Warren Stute - a look back at a lifetime of uncompromising standards
Shortly after his 80th birthday a few years ago, trainer Warren Stute agreed to stop galloping his horses.
“I could still do it, but I promised my family so they would stop worrying,” the wiry old-timer confided begrudgingly to a Hollywood Park publicist in his gruff voice after being slowed by a minor stroke.
That was vintage Warren Stute, a tough-talking conditioner who spent nearly seven decades on horseback before passing away in Arcadia at age 85 on August 9.
Stute, the senior half of the most famous brother training act in Southern California history with 80-year-old Melvin, left vivid memories as a top horseman with uncompromising standards.
Stute was not the easiest man to get along with, but he was respected by all and beloved by many, as several attested during a memorial service in the Del Mar Thoroughbred Club paddock attended by about 300 on August 13.
“Warren was tough, ornery and opinionated, but was the most lovable guy,” said Joe Harper, Del Mar president and CEO. He recalled his “introduction” to Stute in 1967 as a neophyte track cameraman nearly trampled by a horse Stute was exercising.
Harper would spend many mornings in the stable cafeteria at a table including the Stute brothers and the late Clement Hirsch, a track executive and owner who had horses with Warren for 50 years. “I cherished those mornings, listening to him and his suggestions at the coffee klatch,” said Harper.
Although an outspoken right-wing conservative and anti-feminist, Stute nevertheless earned admiration from a centrist veterinarian and a female trainer.
“We first saw each other in 1971--I can’t say met, because all he did was scowl,” recalled track veterinarian Rick Arthur. “The next year he wanted me fired because he said I was a hippie. He could only say liberal with disgust. I considered myself a moderate, but he thought that was liberal. He was gruff, had a temper and wouldn’t talk to you--some for hours, some for life--but for all his gruffness, he had a real kind heart,” said Arthur. “He helped his grooms when they got in trouble with the stewards and security and bailed one out of jail. He thought grooms should park in a lot near the Del Mar backside instead of owners, for which it was reserved.”
I turned a horse I owned named Guillermo over to him when he was 77 or 78 with the condition he couldn’t gallop him,” recalled Arthur of the Real Good Deal Stakes winner. “He got on him anyway and said he was the only one who could handle him.
“In 30 years, I can’t remember ever putting a horse trained by Warren down in a race,” added Arthur. “Warren knew when to stop. He didn’t try to get one more race out of a horse. We lost a good old-school trainer.”
Trainer Jenine Sahadi, no wilting violet herself, remembered a friendly truce with Stute. “He was my neighbor for 17 years (at Santa Anita),” said Sahadi. “He wanted to know why I wasn’t making eggs and bacon.
“One morning, I told Warren I was jogging a horse, and he said, ’If you want to jog those SOB’s, take them to Yonkers (a harness track).’ He said you gallop and work thoroughbreds.”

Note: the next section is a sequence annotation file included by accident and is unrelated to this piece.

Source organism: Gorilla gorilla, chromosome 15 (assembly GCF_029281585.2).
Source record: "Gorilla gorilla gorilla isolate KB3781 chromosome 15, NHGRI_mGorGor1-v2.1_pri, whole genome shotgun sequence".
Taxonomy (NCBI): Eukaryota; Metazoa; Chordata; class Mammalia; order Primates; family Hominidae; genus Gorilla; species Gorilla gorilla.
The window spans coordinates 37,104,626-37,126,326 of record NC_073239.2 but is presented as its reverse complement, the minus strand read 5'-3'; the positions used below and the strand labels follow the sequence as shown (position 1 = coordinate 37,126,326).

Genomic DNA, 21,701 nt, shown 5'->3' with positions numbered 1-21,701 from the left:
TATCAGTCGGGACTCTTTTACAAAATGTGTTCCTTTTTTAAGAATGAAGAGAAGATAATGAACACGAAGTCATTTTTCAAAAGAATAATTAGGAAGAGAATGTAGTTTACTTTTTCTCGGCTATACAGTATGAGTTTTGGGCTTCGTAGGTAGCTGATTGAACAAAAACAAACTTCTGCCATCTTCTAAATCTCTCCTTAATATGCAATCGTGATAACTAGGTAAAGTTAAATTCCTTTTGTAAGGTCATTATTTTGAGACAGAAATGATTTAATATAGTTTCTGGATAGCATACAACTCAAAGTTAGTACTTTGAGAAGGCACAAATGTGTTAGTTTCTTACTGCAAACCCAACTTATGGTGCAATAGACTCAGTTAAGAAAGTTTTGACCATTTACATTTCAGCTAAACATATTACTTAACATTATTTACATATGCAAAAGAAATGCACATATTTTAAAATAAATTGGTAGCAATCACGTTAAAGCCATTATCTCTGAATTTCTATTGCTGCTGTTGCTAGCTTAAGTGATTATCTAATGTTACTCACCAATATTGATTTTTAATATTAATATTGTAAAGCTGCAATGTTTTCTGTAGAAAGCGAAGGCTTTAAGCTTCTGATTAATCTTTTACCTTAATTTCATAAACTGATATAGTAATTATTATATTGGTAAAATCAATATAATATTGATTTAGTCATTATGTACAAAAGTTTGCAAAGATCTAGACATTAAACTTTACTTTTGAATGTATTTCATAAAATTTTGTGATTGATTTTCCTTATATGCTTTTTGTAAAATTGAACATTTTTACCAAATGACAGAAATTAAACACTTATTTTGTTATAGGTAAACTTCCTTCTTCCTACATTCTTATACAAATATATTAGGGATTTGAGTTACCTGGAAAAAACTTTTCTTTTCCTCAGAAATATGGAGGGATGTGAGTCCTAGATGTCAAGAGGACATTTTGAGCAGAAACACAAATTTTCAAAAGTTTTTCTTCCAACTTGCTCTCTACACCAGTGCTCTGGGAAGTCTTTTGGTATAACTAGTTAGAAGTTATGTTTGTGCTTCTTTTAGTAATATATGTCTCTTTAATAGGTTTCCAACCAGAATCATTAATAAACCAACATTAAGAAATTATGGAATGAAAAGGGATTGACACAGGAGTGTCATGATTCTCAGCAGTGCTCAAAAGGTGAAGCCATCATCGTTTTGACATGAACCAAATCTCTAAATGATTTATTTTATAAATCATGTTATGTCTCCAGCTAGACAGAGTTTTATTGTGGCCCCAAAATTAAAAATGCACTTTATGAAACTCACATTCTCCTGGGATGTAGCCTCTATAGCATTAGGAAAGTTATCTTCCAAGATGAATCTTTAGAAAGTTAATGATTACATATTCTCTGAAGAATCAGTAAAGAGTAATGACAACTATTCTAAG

Octogenarian Jack Robbins, a retired veterinarian and president of the Oak Tree Racing Association, began on the track around the same time as Stute. “He didn’t have a lot of tolerance for owners,” said Robbins. “If anyone told him how to train, out he went.”
Yet a few owners maintained long alliances with Stute, none longer than Clement Hirsch. “As far as loyalty, if you were his friend, he was the best friend you could ever have,” said Bo Hirsch, Clement’s son who continued the family affiliation by keeping horses with Stute for seven years after his father’s death.
Stute made his first major mark in racing when he won the 1951 Santa Anita Maturity (later renamed the Strub Stakes) with Great Circle under Bill Shoemaker when it was the richest race in the world with a $205,700 purse.
Later in 1951, Stute won the Del Mar Debutante with Tonga, a race he would win again 51 years later in 2002 with Miss Houdini for Bo Hirsch. Stute spread his fame internationally earlier in 2002 when he scored the richest victory of his career with Grey Memo in the $1-million Godolphin Mile in Dubai.
There were dozens of stakes winners in between, particularly a blitz during 1969 and 1970 with South American imports Figonero and Snow Sporting and tomboy filly June Darling.
Warren and Mel formed a life-long mutual admiration society despite contrasting personalities, and each thought the other belonged in the Racing Hall of Fame.
“I might be the luckiest man in the world,” said Mel. “He’s not heavy; he’s my brother. He carried me since I was one day old. In my humble opinion, he was the greatest trainer who ever was.”
Mel conceded that his brother could be tough and stubborn, but that he came through when the chips were down. Mel recalled Warren bailing him out financially, once by paying his rent and once by buying tires for his car.
“I wanted to cancel a party for my 80th birthday and saw him 10 days before,” said Mel. “He said, ’I’ve made 79 of your birthdays and I’ll make your 80th.’ He died the morning after my birthday.”
Steve Stute, Warren’s older son, confessed that it was not easy growing up as a teenager during the 1960s. “He broke all my Bob Dylan records and threw all my sociology books for college out the window,” recalled Steve, whose father refused to speak to him for three years when he grew his hair long. “But he was honest.”
Glen Stute, Warren’s younger son and a trainer, thanked the racing community for its support. “The outpouring of love since this man has passed has blown my mind,” said Glen. “The tears in your eyes, the stories I have never heard carried me through all this.”